At the behest of my fiancee (who happens to be a superb part-time professor at Grand Valley State University), I’m writing this post about using blogging as an important part of the educational process.
It should also be noted that this post is directly relevant to those outside education as well: every organization should be encouraging employees to blog about work-related content. Not personal gripes or gossip – but about their day-to-day struggles and triumphs, or about their trade/craft/field. Social media engagement is the modern equivalent to networking in trade groups or local business associations.
Why Would I Want to Engage in This Sisyphean Undertaking?
There are any number of reasons why blogging is a great component to add to virtually any course, no matter what grade level one is teaching:
- It’s the New Paradigm: It’s actually irresponsible for educators not to help students become familiar with modes of expression like blogging; publishing online is now the dominant way ideas and information are published. Not teaching blogging is the equivalent of a 15th-century teacher having students write on cuneiform tablets instead of learning a printing press. I’m not being hyperbolic either; that’s how revolutionary social media is in the pantheon of human communication.
- It’s Familiar to Students: As one might expect, the students entering school now have grown up on social media. They don’t know it, but they’ve actually got a lot more writing experience than classes of decades past because of what they’re sharing on Facebook or Tweeting, and some research is beginning to show that they’re more sophisticated communicators as a result. Being a good educator is about making important concepts relevant to students so that they’re willing and able to assimilate them. Using the same communications platforms that students are is an important step.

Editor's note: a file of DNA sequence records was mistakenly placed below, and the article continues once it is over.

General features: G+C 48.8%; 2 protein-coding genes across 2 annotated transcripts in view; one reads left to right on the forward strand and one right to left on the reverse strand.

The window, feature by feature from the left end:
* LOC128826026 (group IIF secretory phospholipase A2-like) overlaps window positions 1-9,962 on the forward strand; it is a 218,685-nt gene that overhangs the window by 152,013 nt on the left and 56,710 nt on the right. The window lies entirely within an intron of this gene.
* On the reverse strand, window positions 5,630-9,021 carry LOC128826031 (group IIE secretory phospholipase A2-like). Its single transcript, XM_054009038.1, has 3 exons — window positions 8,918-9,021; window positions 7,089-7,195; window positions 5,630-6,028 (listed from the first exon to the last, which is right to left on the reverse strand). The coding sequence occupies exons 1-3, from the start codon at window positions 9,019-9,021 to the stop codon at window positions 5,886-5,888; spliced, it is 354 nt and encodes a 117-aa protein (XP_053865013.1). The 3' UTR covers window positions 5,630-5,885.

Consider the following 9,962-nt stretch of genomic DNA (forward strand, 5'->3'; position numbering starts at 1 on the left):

- It can Make Assignments Seem Easier: Perception is reality, and when students see that they have to write a 2,000-word paper, it’s daunting. Writing ten 200-word blog posts isn’t. Hacking perceptions to help make work easier is an amazing courtesy to afford students.
- It can make your job easier: Rather than carting around the equivalent of six reams of copy paper, you can check in whenever you have time. Frequent, periodic grading is far superior to the usual: walling ourselves into a room to grade towering stacks of assignments for hours at a stretch.